For many, Tila Tequila is the epitome of sexuality. Just ask one of her hundred million friends — male and female — on her MySpace page. Known for her full-page spreads in Maxim and Penthouse and her MTV reality show A Shot at Love with Tila Tequila, the self-proclaimed “bisexual freak” became the ideal fantasy for both men and women.
Throughout film and television history, Asian women have been typecast into certain roles — the overly feminine China Doll, the servile Geisha Girl, the dominatrix Lucy Liu and the most contemporary example, Tila Tequila. But how do these racial stereotypes of the oversexualized minority form in the first place?
“A lot of it has to do with the way that dominant Western values have spread across the world, so it goes back historically to colonization and Western imperialism,” said Susan Knabe, women’s studies and media, information and technoculture professor, who teaches a course on sexuality in the media.
“You can’t really talk about the way in which Asian women are exoticized and eroticized in the Western imagination without going through the idea of Orientalism and the way in which Orientalism played a role in securing the dominant Western psyche, particularly in the late 18th and all through the 19th century.”
Knabe addressed the stereotypes associated with Asian women, which have been recycled and perpetuated in Western society and manifested in contemporary forms such as Tila Tequila.
“I think it’s interesting because there’s a couple of things going on there. One is ... not only a hypersexualization, but there’s also the demure and submissive Asian woman as well. [There] is also the idea that somehow they have a different type of sexuality, that there’s a kind of otherness about their sexual presentation that makes them exotic and makes them desirable because men can have something that isn’t normal or isn’t everyday,” Knabe said.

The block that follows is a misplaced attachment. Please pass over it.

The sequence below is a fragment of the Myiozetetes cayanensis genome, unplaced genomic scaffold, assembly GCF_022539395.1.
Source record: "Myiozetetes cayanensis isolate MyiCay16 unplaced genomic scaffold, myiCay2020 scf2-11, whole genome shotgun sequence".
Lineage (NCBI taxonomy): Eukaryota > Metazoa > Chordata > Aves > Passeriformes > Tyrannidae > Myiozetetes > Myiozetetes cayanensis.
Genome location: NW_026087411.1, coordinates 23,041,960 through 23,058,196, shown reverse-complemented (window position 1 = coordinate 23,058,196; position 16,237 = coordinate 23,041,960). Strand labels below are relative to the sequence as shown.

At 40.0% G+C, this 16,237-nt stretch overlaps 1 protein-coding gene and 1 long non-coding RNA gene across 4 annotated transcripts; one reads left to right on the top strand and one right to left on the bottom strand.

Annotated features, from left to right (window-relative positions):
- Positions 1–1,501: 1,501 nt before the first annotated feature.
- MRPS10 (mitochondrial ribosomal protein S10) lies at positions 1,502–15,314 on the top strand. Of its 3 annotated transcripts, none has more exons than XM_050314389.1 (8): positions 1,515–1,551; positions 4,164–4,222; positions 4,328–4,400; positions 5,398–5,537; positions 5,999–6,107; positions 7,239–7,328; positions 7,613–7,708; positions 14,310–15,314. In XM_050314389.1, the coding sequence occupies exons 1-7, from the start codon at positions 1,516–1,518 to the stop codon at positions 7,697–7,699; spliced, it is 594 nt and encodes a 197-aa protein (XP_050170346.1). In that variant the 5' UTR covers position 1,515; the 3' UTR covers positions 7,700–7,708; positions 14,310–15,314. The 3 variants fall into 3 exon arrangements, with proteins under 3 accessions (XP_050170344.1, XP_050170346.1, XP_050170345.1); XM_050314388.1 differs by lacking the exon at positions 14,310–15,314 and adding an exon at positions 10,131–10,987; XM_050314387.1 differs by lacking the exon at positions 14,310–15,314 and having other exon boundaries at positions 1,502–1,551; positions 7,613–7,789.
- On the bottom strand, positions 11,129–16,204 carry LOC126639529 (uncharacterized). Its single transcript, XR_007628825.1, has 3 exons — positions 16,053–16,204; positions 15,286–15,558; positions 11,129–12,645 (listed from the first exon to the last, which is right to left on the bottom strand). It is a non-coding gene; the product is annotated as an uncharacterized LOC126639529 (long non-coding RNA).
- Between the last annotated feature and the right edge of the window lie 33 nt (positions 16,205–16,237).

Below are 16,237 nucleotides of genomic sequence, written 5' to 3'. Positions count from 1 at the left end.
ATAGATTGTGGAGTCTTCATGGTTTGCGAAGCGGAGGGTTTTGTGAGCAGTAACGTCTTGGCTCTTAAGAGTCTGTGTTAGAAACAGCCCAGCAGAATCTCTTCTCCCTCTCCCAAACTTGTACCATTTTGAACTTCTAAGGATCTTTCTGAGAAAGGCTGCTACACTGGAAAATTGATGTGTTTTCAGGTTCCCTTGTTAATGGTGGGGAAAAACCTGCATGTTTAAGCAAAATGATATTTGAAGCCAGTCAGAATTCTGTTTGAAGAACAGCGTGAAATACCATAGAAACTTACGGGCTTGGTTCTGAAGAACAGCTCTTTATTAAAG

Christine Mangosing, former art director and vice-president of the Board of Directors at Toronto’s Kapisanan Philippine Centre for Arts and Culture, has dealt with the topic of the exoticization of Asian women in her personal work.
“[My work] deals with the idea of growing up in a Western world as an Asian and not really understanding why I was different and just thinking, ‘Well I’m surrounded by white culture so I guess white culture is the thing to be or to want to be,’ like Barbie dolls and fairytales ... that was the mentality I had as a child,” Mangosing said.
“Growing up and not being a child anymore, I realized that this sexualized idea was being projected onto me and ... [I was] struggling to deal with that.”
As a performer and playwright for Carlos Bulosan Theatre, a Filipino community-based theatre company in Toronto, Mangosing’s poetry and performances reflect upon race and sexuality, which is a very sensitive topic for people, she added.
“[I] realized that every race has this idea attached to it of what the woman’s sexuality is like and specifically for Asians ... there’s this dichotomy where you’re submissive but hypersexual.”
Mangosing recalled an occasion in which a man approached her sister and told her, “You’re so urban yet jungle.”
“You feel like they’re this white explorer going into the jungle and capturing an indigenous woman. Not only is it a sexualization, it’s also this authority, colonizer/conquest sort of thing and I think that’s what bothers me the most about it. It’s like you feel like you’ve conquered your submissive Asian woman,” Mangosing said.